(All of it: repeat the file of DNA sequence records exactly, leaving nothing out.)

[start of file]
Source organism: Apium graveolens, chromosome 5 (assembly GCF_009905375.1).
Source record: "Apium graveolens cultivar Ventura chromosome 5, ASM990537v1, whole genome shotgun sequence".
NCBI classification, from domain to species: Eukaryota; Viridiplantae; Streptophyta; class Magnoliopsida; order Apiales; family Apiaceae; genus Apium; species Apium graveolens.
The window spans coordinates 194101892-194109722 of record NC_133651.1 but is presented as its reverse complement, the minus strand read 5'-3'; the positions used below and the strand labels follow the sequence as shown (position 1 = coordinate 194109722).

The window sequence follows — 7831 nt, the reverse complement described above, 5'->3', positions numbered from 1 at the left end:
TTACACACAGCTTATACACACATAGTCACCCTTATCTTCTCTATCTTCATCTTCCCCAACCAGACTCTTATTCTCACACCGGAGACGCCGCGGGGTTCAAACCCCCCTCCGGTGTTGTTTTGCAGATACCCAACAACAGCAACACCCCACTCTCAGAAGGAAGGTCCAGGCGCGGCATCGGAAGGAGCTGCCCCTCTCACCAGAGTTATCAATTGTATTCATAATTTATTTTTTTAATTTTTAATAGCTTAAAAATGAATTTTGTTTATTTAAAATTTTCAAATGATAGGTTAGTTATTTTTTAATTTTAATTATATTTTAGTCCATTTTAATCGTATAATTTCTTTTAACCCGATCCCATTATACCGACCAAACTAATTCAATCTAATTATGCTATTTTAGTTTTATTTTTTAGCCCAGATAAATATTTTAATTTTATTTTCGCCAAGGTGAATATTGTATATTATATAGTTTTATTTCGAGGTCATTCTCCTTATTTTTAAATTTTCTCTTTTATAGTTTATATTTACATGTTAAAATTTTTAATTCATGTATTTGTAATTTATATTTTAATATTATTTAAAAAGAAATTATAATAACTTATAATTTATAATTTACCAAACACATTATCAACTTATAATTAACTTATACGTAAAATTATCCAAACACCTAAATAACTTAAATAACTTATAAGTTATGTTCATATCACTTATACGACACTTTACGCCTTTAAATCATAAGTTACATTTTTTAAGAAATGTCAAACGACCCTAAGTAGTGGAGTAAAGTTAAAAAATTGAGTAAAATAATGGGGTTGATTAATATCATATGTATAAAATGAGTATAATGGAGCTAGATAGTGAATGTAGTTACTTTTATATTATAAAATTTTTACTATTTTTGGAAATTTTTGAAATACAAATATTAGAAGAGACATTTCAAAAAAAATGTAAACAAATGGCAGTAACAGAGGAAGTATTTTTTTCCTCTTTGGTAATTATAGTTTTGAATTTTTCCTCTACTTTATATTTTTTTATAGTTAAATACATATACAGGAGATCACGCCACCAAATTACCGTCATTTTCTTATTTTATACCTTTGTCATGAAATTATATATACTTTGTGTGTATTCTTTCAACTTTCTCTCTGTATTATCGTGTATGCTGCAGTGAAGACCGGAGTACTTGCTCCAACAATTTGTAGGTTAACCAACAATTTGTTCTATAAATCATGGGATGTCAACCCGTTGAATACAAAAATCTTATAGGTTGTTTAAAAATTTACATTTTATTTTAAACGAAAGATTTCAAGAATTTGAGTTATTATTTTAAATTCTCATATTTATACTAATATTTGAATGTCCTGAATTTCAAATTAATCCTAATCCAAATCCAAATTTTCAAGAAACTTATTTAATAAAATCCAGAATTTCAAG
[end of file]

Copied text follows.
Source organism: Apium graveolens, chromosome 5 (assembly GCF_009905375.1).
Source record: "Apium graveolens cultivar Ventura chromosome 5, ASM990537v1, whole genome shotgun sequence".
NCBI classification, from domain to species: Eukaryota; Viridiplantae; Streptophyta; class Magnoliopsida; order Apiales; family Apiaceae; genus Apium; species Apium graveolens.
The window spans coordinates 194101892-194109722 of record NC_133651.1 but is presented as its reverse complement, the minus strand read 5'-3'; the positions used below and the strand labels follow the sequence as shown (position 1 = coordinate 194109722).

The window sequence follows — 7831 nt, the reverse complement described above, 5'->3', positions numbered from 1 at the left end:
TTACACACAGCTTATACACACATAGTCACCCTTATCTTCTCTATCTTCATCTTCCCCAACCAGACTCTTATTCTCACACCGGAGACGCCGCGGGGTTCAAACCCCCCTCCGGTGTTGTTTTGCAGATACCCAACAACAGCAACACCCCACTCTCAGAAGGAAGGTCCAGGCGCGGCATCGGAAGGAGCTGCCCCTCTCACCAGAGTTATCAATTGTATTCATAATTTATTTTTTTAATTTTTAATAGCTTAAAAATGAATTTTGTTTATTTAAAATTTTCAAATGATAGGTTAGTTATTTTTTAATTTTAATTATATTTTAGTCCATTTTAATCGTATAATTTCTTTTAACCCGATCCCATTATACCGACCAAACTAATTCAATCTAATTATGCTATTTTAGTTTTATTTTTTAGCCCAGATAAATATTTTAATTTTATTTTCGCCAAGGTGAATATTGTATATTATATAGTTTTATTTCGAGGTCATTCTCCTTATTTTTAAATTTTCTCTTTTATAGTTTATATTTACATGTTAAAATTTTTAATTCATGTATTTGTAATTTATATTTTAATATTATTTAAAAAGAAATTATAATAACTTATAATTTATAATTTACCAAACACATTATCAACTTATAATTAACTTATACGTAAAATTATCCAAACACCTAAATAACTTAAATAACTTATAAGTTATGTTCATATCACTTATACGACACTTTACGCCTTTAAATCATAAGTTACATTTTTTAAGAAATGTCAAACGACCCTAAGTAGTGGAGTAAAGTTAAAAAATTGAGTAAAATAATGGGGTTGATTAATATCATATGTATAAAATGAGTATAATGGAGCTAGATAGTGAATGTAGTTACTTTTATATTATAAAATTTTTACTATTTTTGGAAATTTTTGAAATACAAATATTAGAAGAGACATTTCAAAAAAAATGTAAACAAATGGCAGTAACAGAGGAAGTATTTTTTTCCTCTTTGGTAATTATAGTTTTGAATTTTTCCTCTACTTTATATTTTTTTATAGTTAAATACATATACAGGAGATCACGCCACCAAATTACCGTCATTTTCTTATTTTATACCTTTGTCATGAAATTATATATACTTTGTGTGTATTCTTTCAACTTTCTCTCTGTATTATCGTGTATGCTGCAGTGAAGACCGGAGTACTTGCTCCAACAATTTGTAGGTTAACCAACAATTTGTTCTATAAATCATGGGATGTCAACCCGTTGAATACAAAAATCTTATAGGTTGTTTAAAAATTTACATTTTATTTTAAACGAAAGATTTCAAGAATTTGAGTTATTATTTTAAATTCTCATATTTATACTAATATTTGAATGTCCTGAATTTCAAATTAATCCTAATCCAAATCCAAATTTTCAAGAAACTTATTTAATAAAATCCAGAATTTCAAG